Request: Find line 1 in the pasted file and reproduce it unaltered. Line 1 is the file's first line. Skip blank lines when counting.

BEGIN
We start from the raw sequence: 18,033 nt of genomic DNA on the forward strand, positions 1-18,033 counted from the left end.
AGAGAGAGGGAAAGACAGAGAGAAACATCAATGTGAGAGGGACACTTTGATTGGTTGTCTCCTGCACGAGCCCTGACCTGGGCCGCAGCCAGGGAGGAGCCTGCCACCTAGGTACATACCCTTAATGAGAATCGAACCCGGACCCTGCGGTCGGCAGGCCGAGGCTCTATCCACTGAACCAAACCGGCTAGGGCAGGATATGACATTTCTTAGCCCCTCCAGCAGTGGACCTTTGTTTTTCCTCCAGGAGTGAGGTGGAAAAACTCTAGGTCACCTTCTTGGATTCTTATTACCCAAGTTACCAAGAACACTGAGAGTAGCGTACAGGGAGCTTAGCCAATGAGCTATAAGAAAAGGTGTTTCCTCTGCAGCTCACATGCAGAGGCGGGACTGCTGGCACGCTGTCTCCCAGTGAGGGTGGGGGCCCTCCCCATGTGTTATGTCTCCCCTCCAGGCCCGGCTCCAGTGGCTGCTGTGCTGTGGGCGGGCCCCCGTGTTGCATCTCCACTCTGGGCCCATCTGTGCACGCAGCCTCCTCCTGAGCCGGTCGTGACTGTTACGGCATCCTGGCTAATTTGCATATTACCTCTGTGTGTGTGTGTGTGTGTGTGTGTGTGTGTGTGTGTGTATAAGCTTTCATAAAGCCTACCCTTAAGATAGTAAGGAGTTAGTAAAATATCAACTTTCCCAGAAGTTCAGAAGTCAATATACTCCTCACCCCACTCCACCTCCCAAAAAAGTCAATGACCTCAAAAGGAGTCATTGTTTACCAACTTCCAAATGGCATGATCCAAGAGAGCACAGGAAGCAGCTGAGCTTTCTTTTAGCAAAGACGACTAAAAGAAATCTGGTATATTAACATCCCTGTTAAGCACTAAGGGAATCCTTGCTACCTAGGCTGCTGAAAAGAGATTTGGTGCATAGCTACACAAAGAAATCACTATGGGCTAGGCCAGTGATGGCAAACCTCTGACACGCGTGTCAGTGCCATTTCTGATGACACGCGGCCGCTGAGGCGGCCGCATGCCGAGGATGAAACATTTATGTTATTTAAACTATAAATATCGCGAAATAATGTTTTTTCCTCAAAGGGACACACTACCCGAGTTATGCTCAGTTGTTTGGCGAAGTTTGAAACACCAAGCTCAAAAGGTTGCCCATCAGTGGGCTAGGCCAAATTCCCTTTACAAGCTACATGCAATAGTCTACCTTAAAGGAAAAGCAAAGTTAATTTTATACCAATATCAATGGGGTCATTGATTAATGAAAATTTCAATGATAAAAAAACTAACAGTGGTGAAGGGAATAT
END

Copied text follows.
We start from the raw sequence: 18,033 nt of genomic DNA on the forward strand, positions 1-18,033 counted from the left end.